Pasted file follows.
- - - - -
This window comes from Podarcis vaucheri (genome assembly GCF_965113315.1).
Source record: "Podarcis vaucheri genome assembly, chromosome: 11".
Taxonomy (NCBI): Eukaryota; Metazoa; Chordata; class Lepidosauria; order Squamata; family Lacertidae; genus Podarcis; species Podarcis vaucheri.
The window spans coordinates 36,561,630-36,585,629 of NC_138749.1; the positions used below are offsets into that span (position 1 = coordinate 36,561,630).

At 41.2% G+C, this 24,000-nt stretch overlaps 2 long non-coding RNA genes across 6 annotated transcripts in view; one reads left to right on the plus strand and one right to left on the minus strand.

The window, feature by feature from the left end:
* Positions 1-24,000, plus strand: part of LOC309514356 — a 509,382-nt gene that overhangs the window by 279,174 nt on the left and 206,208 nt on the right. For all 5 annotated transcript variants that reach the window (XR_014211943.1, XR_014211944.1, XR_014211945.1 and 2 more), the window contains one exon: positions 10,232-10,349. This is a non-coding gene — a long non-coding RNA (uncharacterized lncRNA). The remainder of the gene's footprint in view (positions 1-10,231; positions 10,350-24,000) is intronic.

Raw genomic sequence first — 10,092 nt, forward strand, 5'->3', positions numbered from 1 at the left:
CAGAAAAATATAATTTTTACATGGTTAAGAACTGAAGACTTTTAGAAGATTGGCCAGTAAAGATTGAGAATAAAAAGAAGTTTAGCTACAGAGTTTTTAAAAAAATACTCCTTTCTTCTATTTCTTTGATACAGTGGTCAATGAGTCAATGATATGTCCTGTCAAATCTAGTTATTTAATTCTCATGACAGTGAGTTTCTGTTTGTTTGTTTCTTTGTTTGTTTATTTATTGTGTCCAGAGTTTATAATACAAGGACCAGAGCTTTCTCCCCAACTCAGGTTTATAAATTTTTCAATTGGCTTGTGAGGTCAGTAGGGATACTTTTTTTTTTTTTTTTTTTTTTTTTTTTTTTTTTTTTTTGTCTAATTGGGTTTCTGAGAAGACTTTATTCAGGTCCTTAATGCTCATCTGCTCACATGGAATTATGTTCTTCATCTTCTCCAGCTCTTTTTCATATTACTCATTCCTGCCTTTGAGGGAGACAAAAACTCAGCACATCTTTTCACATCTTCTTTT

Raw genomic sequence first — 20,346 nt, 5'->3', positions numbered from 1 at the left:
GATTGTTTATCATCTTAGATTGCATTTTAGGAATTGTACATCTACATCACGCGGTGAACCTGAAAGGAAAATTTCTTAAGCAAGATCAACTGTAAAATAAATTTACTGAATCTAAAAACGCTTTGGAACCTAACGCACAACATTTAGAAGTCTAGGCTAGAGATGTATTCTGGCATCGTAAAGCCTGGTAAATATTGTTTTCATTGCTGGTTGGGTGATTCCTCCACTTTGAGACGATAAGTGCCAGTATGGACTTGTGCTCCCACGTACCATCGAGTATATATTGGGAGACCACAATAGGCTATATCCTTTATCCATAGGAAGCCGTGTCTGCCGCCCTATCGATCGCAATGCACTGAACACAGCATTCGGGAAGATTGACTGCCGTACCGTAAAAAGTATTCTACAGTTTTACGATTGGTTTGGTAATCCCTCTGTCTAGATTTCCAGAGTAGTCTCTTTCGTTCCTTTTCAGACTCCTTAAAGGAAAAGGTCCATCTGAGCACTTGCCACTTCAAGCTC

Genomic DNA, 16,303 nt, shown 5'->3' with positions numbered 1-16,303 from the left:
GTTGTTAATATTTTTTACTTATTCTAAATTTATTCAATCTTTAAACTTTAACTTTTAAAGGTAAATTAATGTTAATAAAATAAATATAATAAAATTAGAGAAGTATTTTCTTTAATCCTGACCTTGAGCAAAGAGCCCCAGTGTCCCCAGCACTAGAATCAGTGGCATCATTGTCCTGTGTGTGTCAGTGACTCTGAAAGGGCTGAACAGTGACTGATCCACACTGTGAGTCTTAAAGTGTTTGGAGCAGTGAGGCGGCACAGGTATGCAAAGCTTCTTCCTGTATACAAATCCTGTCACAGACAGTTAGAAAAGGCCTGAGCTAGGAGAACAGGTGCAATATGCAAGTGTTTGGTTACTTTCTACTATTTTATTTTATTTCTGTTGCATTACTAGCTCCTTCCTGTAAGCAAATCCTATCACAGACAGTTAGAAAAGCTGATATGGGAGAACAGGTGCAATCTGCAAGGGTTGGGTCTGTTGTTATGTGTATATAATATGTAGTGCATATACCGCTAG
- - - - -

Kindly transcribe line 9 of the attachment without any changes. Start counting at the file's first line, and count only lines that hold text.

CAGAAAAATATAATTTTTACATGGTTAAGAACTGAAGACTTTTAGAAGATTGGCCAGTAAAGATTGAGAATAAAAAGAAGTTTAGCTACAGAGTTTTTAAAAAAATACTCCTTTCTTCTATTTCTTTGATACAGTGGTCAATGAGTCAATGATATGTCCTGTCAAATCTAGTTATTTAATTCTCATGACAGTGAGTTTCTGTTTGTTTGTTTCTTTGTTTGTTTATTTATTGTGTCCAGAGTTTATAATACAAGGACCAGAGCTTTCTCCCCAACTCAGGTTTATAAATTTTTCAATTGGCTTGTGAGGTCAGTAGGGATACTTTTTTTTTTTTTTTTTTTTTTTTTTTTTTTTTTTTTTTGTCTAATTGGGTTTCTGAGAAGACTTTATTCAGGTCCTTAATGCTCATCTGCTCACATGGAATTATGTTCTTCATCTTCTCCAGCTCTTTTTCATATTACTCATTCCTGCCTTTGAGGGAGACAAAAACTCAGCACATCTTTTCACATCTTCTTTT